Things to Remember
Good morning class, and welcome to your families and friends, law enforcement leaders, and academy staff. Thank you for the extreme honor of standing with you today as you embark on an incredible journey—your law enforcement career.
You’ve been on my mind a great deal these past few weeks as I prepared what I hope will be a meaningful message as you begin a new season of service in your law enforcement careers. Putting myself in your shoes, so to speak, knowing what I know now at this stage of my career, I’ve reflected on what I could share with you today that would help guide you as you move forward.
So, television personalities aside, I’ve created a top ten list for this class of things I wish somebody had told me when I graduated from my basic police academy. I truly hope that these resonate with you for many years to come.
10) Remember that your law enforcement career is a marathon, not a sprint. This job will eat you alive if you are not patient and do not take the time to appreciate each season of your career. Trust me, it will go by quicker than you possibly can imagine.
9) Be a truth seeker and a truth speaker. Your bosses need you to be independent critical thinkers and courageous communicators in solving problems. Succumbing to the “groupthink” culture is not always in the best of interest of your department or the community you serve.
8) Give yourself permission to succeed. Be a lifelong learner. You are capable of achieving greatness in this profession if you work hard, believe in yourself, and remain loyal to your bosses. You are part of the answer, not part of the problem. Surround yourself with people smarter and wiser. Always have an expectant attitude of success.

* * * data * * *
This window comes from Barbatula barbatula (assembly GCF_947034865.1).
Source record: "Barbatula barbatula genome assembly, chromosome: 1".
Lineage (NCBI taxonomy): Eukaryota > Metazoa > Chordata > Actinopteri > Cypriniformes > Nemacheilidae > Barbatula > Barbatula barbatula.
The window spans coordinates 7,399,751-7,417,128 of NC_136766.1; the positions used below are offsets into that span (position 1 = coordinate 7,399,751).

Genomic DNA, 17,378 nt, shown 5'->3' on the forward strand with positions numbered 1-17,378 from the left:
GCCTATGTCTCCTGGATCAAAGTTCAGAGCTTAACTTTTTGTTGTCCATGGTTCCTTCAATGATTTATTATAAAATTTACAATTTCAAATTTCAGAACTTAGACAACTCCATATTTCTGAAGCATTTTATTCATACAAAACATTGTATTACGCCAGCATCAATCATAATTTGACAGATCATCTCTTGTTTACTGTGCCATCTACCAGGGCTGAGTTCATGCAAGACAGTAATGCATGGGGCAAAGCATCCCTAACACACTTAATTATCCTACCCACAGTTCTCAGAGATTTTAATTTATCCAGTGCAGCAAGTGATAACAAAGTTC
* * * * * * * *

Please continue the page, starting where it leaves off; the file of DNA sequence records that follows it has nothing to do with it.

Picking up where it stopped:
7) Take action. Help create the safe community your citizens desire. Be engaged. Some people make it happen, some watch what happens, and some wonder what happened. You know what to do. Now, go out and do it.
6) Always exceed expectations. Raise the bar of our profession. Surprise your customers. Your community and department need this. Remember your oath of office. I encourage you to always think in terms of what you owe others. It’s never about us; it’s always about serving others.
5) Know that everyone is a leader. You don’t need to have gold on your badge or a rank insignia on your uniform to be a leader in your department or community. Our communities, state, and country need leaders, role models, and mentors. Ladies and gentlemen, you are leaders! You’ve been chosen. Walk straight and true and lead on.
4) Remember the four most important words. This is a tough, complex, and dangerous business. The application of what I call “positalk,” bringing a positive energy using positive words, has great power to influence others. When appropriate, remember to use these four words: “I’m proud of you” or “I believe in you.” Class, we are all proud of you, and we believe in you!
3) Stay as one team. Many departments function with their divisions, bureaus, or units operating as silos. This is wrong. We need to operate as one team, a well-oiled machine of crime fighters who all are on the same side. Always strive for a culture that embraces the concept of a single team.
2) Recognize that it’s not about who is right, but what is right. Police department cultures can become toxic when the use of power and the infusion of politics are at play. Play nice and do what’s right.
1) Always remember your most important work. When you’re done with your shift, after dealing with the mayhem you’ll face on a daily basis, you’ll go home. When you pull into your driveway and stop your car, I ask that you sit there for a few seconds and remember that you are about see your family and do your most important work of the day.
Freedom calls for a sacrifice that the protected will never know. You are special. You are congratulated for your achievement here today. Savor this moment. Please remember to be safe, have fun, and provide good service. Thank you and God bless you.
“You are capable of achieving greatness in this profession if you work hard, believe in yourself, and remain loyal to your bosses.”
“When you pull into your driveway and stop your car, I ask that you sit there for a few seconds and remember that you are about see your family and do your most important work of the day.”
This month’s leadership spotlight was adapted from a recent speech given by Chief Jim Pryde of the Gladstone, Oregon, Police Department to a State of Oregon Basic Police Academy graduating class.